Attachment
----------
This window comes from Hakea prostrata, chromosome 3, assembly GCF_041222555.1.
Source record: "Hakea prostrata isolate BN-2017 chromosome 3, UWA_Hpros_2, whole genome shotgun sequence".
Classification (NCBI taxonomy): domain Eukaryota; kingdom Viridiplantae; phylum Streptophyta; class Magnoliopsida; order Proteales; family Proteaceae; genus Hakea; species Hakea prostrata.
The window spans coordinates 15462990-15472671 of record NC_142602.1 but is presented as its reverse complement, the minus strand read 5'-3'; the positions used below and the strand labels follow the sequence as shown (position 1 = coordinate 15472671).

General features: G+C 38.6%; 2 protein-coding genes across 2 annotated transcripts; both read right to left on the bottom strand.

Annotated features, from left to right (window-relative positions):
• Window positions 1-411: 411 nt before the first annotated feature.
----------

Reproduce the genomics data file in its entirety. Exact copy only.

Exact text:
This window comes from Hakea prostrata, chromosome 3, assembly GCF_041222555.1.
Source record: "Hakea prostrata isolate BN-2017 chromosome 3, UWA_Hpros_2, whole genome shotgun sequence".
Classification (NCBI taxonomy): domain Eukaryota; kingdom Viridiplantae; phylum Streptophyta; class Magnoliopsida; order Proteales; family Proteaceae; genus Hakea; species Hakea prostrata.
The window spans coordinates 15462990-15472671 of record NC_142602.1 but is presented as its reverse complement, the minus strand read 5'-3'; the positions used below and the strand labels follow the sequence as shown (position 1 = coordinate 15472671).

General features: G+C 38.6%; 2 protein-coding genes across 2 annotated transcripts; both read right to left on the bottom strand.

Annotated features, from left to right (window-relative positions):
• Window positions 1-411: 411 nt before the first annotated feature.